States Respond to COVID-19 Challenges but Also Take Advantage of New Opportunities to Address Long-Standing Issues: Results from a 50-State Medicaid Budget Survey for State Fiscal Years 2021 and 2022

Delivery Systems


For more than two decades, states have increased their reliance on managed care delivery systems often with broad goals to improve access and outcomes, enhance care management and care coordination, and better control costs.1 State managed care contracts vary widely, for example, in the populations required to enroll, the services covered (or “carved in”), and the quality and performance incentives and penalties provided. In general, most states contract with risk-based managed care organizations (MCOs) that cover a comprehensive set of benefits (acute care services and sometimes long-term services and supports), but many also contract with limited benefit prepaid health plans (PHPs) that offer a narrow set of services such as dental care, nonemergency medical transportation, or behavioral health services. A minority of states operate primary care case management (PCCM) programs which retain fee-for-service (FFS) reimbursements to providers, but enroll beneficiaries with a primary care provider who is paid a small monthly fee to provide case management services in addition to primary care.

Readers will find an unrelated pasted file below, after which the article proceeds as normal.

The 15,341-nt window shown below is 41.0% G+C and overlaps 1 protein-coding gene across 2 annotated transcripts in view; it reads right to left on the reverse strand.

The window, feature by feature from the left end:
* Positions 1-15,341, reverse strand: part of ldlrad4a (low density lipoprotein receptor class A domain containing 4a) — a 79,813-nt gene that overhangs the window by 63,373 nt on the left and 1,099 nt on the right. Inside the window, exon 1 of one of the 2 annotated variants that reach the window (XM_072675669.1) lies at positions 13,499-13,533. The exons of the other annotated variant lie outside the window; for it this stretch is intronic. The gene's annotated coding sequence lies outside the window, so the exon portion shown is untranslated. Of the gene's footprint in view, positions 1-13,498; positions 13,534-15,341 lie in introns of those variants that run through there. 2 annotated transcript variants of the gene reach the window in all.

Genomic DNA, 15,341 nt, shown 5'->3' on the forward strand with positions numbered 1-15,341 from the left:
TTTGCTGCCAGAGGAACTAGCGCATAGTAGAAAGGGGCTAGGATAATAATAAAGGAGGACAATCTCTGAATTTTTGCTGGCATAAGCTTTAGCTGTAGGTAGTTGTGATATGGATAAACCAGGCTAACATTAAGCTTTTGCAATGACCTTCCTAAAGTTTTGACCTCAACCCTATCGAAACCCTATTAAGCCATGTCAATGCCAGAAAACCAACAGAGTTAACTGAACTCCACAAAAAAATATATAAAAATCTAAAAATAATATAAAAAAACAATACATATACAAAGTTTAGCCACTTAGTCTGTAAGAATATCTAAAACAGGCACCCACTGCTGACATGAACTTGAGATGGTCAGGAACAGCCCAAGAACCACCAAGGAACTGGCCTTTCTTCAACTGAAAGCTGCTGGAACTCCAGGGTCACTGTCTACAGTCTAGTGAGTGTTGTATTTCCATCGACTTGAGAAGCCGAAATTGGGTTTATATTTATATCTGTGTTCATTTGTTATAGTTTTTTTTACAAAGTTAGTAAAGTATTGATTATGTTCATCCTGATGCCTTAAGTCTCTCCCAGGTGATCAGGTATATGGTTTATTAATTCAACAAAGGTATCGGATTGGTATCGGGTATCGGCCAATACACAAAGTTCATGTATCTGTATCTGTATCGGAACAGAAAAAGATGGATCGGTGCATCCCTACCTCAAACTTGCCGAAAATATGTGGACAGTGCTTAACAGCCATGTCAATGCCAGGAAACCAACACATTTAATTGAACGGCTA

MCOs are at financial risk for the services covered under their contracts and receive a per member per month “capitation” payment for these services.2 (The Provider Rates and Taxes section of this report includes information on state options to address MCO payment issues in response to the COVID-19 pandemic.) Enrollment in Medicaid MCOs has grown since the start of the pandemic, tracking with overall growth in Medicaid enrollment.3

This section provides information about:

  • Managed care models;
  • Populations covered by risk-based managed care; and
  • Managed care changes


Managed Care models

Capitated managed care remains the predominant delivery system for Medicaid in most states. As of July 2021, all states except four – Alaska, Connecticut,4 Vermont,5 and Wyoming – had some form of managed care (MCOs and/or PCCMs) in place. As of July 2021, 41 states6 were contracting with MCOs, up from 40 states in 2019 (with the addition of North Carolina), and only two of these states (Colorado and Nevada) did not offer MCOs statewide. Twelve states reported operating a PCCM program, unchanged from 2019.7

Of the 47 states that operate some form of managed care, 35 states operate MCOs only,8 six states operate PCCM programs only,9 and six states operate both MCOs and a PCCM program (Figure 1 and Table 1). In total, 27 states10 were contracting with one or more PHPs to provide Medicaid benefits including behavioral health care, dental care, vision care, non-emergency medical transportation (NEMT), long-term services and supports (LTSS).

Populations Covered by Risk-Based Managed Care

The vast majority of states that contract with MCOs (36 of 41) reported that 75% or more of their Medicaid beneficiaries were enrolled in MCOs as of July 1, 2021. This is an increase of three states compared to the 2019 survey and includes the ten states with the largest total Medicaid enrollment (Figure 2 and Table 1). These ten states account for over half of all Medicaid beneficiaries across the country.11